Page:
The Treasury’s report on major trading partners may have spared Taiwan the currency manipulator label but it hinted that U.S. officials could exert greater pressure on Taipei’s central bank to allow the local currency to appreciate further.

The U.S. will initiate “enhanced bilateral engagement” with Taiwan to address what the report called the “structural undervaluation” of the currency. It also reiterated calls for Taiwan’s monetary authority to refrain from intervening in foreign-exchange markets except in exceptional circumstances.

Six of the report’s 60 pages were devoted to analysis of and recommendations for Taiwan, more than any other trading partner, signaling the importance the Treasury attaches to the value of the Taiwan dollar. The report cites research published in November 2018 that assesses the Asian currency to be undervalued by as much as 21%, giving a rough guide to the scale of appreciation the Treasury would deem appropriate.

Taiwan’s central bank pushed back against aspects of the U.S. assessment in a statement Sunday, saying the Treasury used Taiwan dollar’s spot rate versus the greenback to determine how much it was undervalued by, rather than the real effective exchange rate it used for other partners. The Taiwan dollar is close to being at a balanced level based on the International Monetary Fund’s valuation model, the central bank said.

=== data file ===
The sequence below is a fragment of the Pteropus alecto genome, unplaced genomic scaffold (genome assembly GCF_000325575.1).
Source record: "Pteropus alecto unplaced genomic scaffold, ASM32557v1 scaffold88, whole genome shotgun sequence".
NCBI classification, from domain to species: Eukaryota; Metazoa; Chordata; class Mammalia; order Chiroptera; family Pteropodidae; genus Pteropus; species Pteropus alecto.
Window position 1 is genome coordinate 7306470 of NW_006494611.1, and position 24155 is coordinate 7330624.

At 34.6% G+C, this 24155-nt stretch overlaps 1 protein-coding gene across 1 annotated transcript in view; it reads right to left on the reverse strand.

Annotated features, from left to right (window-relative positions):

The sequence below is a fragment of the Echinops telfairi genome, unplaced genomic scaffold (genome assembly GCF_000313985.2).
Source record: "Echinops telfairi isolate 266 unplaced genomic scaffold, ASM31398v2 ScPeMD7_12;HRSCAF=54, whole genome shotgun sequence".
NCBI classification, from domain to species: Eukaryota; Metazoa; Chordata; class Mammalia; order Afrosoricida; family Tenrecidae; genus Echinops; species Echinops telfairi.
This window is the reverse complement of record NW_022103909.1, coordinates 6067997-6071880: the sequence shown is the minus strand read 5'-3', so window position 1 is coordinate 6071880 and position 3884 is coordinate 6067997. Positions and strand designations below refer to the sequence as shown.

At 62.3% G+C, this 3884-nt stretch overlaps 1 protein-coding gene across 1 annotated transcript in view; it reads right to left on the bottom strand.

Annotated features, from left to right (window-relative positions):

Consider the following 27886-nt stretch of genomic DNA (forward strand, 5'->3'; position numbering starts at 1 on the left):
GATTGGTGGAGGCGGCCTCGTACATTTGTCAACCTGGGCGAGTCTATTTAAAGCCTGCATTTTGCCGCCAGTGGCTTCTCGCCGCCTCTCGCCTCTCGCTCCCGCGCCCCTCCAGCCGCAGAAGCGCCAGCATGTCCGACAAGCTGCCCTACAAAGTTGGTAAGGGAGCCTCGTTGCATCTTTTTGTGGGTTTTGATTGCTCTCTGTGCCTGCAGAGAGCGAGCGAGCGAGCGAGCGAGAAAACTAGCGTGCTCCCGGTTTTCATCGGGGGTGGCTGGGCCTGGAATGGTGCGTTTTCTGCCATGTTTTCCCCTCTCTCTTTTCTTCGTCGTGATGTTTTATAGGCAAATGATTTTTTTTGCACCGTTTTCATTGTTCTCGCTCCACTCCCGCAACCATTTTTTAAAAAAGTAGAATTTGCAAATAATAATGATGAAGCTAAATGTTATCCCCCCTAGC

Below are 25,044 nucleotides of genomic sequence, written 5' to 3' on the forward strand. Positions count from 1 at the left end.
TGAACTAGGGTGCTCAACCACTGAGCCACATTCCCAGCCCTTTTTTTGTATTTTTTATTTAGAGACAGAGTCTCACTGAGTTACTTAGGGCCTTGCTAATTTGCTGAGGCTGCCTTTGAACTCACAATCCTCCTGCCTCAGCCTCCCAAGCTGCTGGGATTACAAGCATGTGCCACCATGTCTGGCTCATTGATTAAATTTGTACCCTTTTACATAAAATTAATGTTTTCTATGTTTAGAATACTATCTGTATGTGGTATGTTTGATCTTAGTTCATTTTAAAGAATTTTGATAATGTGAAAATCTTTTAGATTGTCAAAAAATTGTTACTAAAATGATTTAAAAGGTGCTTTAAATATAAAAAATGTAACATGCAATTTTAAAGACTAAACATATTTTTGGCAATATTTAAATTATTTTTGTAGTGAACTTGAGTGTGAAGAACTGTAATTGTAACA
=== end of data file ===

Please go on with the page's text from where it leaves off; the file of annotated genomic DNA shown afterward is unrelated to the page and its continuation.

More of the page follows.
It also urged the U.S. to suspend its three criteria for designating major trading partners currency manipulators while the world battles the coronavirus, saying it disagrees with the Treasury applying the same model as used previously to determine whether the Taiwan dollar is undervalued.

Taiwan’s central bank doesn’t deny intervening in currency markets. It operates a managed floating currency mechanism which governor Yang Chin-long insists is intended to moderate market volatility rather than give the export-dependent economy an unfair competitive advantage.

Taiwan made net foreign-exchange purchases of $39.5 billion in 2020, equivalent to 5.9% of its gross domestic product, according to the Treasury’s analysis.

The Treasury refrained from labeling any economy a currency manipulator in the Biden administration’s first report published Friday, despite acknowledging that Taiwan, Switzerland and Vietnam all met the threshold. But it insisted that it would maintain pressure on its trading partners to redress trade imbalances with the U.S.

“As the global economic recovery path continues to stabilize, it is critical [for trading partners] to adopt policies that allow for a narrowing of excessive surpluses and deficits,” the report said.

Taiwan’s central bank said it would continue to communicate with the U.S. on the issue.